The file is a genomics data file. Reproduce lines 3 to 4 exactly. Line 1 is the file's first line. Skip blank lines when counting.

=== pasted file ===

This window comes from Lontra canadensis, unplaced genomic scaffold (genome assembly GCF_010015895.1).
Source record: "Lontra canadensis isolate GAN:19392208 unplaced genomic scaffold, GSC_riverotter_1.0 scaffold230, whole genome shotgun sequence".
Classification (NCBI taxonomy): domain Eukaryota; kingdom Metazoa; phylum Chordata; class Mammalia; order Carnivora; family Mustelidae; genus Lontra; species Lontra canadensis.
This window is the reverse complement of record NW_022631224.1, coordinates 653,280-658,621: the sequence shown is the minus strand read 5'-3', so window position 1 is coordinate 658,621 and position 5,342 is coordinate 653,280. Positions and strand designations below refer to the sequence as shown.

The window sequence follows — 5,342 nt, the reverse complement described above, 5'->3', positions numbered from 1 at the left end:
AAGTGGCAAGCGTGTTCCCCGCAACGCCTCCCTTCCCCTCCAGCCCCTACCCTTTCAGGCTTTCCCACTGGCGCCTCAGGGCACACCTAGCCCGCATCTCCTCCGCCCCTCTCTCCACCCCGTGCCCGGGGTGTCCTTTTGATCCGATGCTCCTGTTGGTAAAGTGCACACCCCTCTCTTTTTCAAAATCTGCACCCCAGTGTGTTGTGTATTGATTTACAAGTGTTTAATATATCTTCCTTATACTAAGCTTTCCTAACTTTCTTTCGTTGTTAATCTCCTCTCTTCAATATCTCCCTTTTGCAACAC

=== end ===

Classification (NCBI taxonomy): domain Eukaryota; kingdom Metazoa; phylum Chordata; class Mammalia; order Carnivora; family Mustelidae; genus Lontra; species Lontra canadensis.
This window is the reverse complement of record NW_022631224.1, coordinates 653,280-658,621: the sequence shown is the minus strand read 5'-3', so window position 1 is coordinate 658,621 and position 5,342 is coordinate 653,280. Positions and strand designations below refer to the sequence as shown.